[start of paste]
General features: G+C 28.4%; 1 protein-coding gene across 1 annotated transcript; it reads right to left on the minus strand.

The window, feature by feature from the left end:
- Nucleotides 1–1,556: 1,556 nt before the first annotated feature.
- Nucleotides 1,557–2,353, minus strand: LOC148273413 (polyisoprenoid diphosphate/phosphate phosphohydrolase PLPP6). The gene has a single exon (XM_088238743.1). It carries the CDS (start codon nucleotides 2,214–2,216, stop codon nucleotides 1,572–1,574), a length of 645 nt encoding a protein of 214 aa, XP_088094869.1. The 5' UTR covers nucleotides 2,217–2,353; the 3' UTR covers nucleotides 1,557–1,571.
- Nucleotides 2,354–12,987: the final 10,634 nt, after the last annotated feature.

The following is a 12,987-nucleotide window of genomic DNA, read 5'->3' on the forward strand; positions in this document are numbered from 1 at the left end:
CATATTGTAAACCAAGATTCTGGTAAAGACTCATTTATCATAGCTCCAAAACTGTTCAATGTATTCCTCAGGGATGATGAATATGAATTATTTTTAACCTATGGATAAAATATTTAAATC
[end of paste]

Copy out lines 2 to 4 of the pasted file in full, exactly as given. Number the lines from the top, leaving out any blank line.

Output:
The window, feature by feature from the left end:
- Nucleotides 1–1,556: 1,556 nt before the first annotated feature.
- Nucleotides 1,557–2,353, minus strand: LOC148273413 (polyisoprenoid diphosphate/phosphate phosphohydrolase PLPP6). The gene has a single exon (XM_088238743.1). It carries the CDS (start codon nucleotides 2,214–2,216, stop codon nucleotides 1,572–1,574), a length of 645 nt encoding a protein of 214 aa, XP_088094869.1. The 5' UTR covers nucleotides 2,217–2,353; the 3' UTR covers nucleotides 1,557–1,571.